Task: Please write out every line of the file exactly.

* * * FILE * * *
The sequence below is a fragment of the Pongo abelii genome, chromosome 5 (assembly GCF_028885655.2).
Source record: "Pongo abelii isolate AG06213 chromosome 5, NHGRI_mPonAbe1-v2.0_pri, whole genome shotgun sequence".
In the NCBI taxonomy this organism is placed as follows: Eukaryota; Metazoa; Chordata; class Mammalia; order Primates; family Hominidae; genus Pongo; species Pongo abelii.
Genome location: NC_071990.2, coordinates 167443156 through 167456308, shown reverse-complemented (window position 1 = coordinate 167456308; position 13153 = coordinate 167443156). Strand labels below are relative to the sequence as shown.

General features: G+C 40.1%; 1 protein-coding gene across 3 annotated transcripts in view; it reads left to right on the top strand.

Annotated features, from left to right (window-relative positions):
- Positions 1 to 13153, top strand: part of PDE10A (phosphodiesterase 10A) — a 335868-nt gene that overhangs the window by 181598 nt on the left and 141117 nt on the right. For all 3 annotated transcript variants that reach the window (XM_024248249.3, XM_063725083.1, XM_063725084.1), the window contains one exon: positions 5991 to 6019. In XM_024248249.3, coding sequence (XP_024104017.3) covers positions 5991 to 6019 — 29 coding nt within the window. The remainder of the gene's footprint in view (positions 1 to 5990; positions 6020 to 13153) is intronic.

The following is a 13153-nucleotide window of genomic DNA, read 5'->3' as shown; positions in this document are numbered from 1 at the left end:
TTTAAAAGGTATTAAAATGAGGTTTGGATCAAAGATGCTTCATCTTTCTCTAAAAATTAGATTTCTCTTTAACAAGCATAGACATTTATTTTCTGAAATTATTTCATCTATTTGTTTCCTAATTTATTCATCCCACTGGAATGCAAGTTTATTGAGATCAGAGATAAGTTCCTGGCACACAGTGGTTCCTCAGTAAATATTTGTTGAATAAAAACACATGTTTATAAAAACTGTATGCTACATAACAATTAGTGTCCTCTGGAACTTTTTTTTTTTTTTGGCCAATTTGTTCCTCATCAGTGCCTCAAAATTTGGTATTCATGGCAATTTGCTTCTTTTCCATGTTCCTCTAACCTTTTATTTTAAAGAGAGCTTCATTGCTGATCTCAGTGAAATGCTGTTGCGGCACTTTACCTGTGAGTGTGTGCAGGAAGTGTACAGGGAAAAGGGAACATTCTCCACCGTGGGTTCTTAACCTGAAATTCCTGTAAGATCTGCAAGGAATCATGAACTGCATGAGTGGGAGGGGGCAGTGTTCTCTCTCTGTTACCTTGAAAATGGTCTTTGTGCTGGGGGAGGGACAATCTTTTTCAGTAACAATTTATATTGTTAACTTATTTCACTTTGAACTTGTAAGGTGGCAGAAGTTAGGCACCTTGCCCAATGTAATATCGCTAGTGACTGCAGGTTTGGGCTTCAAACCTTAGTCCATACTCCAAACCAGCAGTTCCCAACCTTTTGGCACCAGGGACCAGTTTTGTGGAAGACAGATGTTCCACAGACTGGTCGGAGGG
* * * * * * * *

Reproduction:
The sequence below is a fragment of the Pongo abelii genome, chromosome 5 (assembly GCF_028885655.2).
Source record: "Pongo abelii isolate AG06213 chromosome 5, NHGRI_mPonAbe1-v2.0_pri, whole genome shotgun sequence".
In the NCBI taxonomy this organism is placed as follows: Eukaryota; Metazoa; Chordata; class Mammalia; order Primates; family Hominidae; genus Pongo; species Pongo abelii.
Genome location: NC_071990.2, coordinates 167443156 through 167456308, shown reverse-complemented (window position 1 = coordinate 167456308; position 13153 = coordinate 167443156). Strand labels below are relative to the sequence as shown.

General features: G+C 40.1%; 1 protein-coding gene across 3 annotated transcripts in view; it reads left to right on the top strand.

Annotated features, from left to right (window-relative positions):
- Positions 1 to 13153, top strand: part of PDE10A (phosphodiesterase 10A) — a 335868-nt gene that overhangs the window by 181598 nt on the left and 141117 nt on the right. For all 3 annotated transcript variants that reach the window (XM_024248249.3, XM_063725083.1, XM_063725084.1), the window contains one exon: positions 5991 to 6019. In XM_024248249.3, coding sequence (XP_024104017.3) covers positions 5991 to 6019 — 29 coding nt within the window. The remainder of the gene's footprint in view (positions 1 to 5990; positions 6020 to 13153) is intronic.

The following is a 13153-nucleotide window of genomic DNA, read 5'->3' as shown; positions in this document are numbered from 1 at the left end:
TTTAAAAGGTATTAAAATGAGGTTTGGATCAAAGATGCTTCATCTTTCTCTAAAAATTAGATTTCTCTTTAACAAGCATAGACATTTATTTTCTGAAATTATTTCATCTATTTGTTTCCTAATTTATTCATCCCACTGGAATGCAAGTTTATTGAGATCAGAGATAAGTTCCTGGCACACAGTGGTTCCTCAGTAAATATTTGTTGAATAAAAACACATGTTTATAAAAACTGTATGCTACATAACAATTAGTGTCCTCTGGAACTTTTTTTTTTTTTTGGCCAATTTGTTCCTCATCAGTGCCTCAAAATTTGGTATTCATGGCAATTTGCTTCTTTTCCATGTTCCTCTAACCTTTTATTTTAAAGAGAGCTTCATTGCTGATCTCAGTGAAATGCTGTTGCGGCACTTTACCTGTGAGTGTGTGCAGGAAGTGTACAGGGAAAAGGGAACATTCTCCACCGTGGGTTCTTAACCTGAAATTCCTGTAAGATCTGCAAGGAATCATGAACTGCATGAGTGGGAGGGGGCAGTGTTCTCTCTCTGTTACCTTGAAAATGGTCTTTGTGCTGGGGGAGGGACAATCTTTTTCAGTAACAATTTATATTGTTAACTTATTTCACTTTGAACTTGTAAGGTGGCAGAAGTTAGGCACCTTGCCCAATGTAATATCGCTAGTGACTGCAGGTTTGGGCTTCAAACCTTAGTCCATACTCCAAACCAGCAGTTCCCAACCTTTTGGCACCAGGGACCAGTTTTGTGGAAGACAGATGTTCCACAGACTGGTCGGAGGG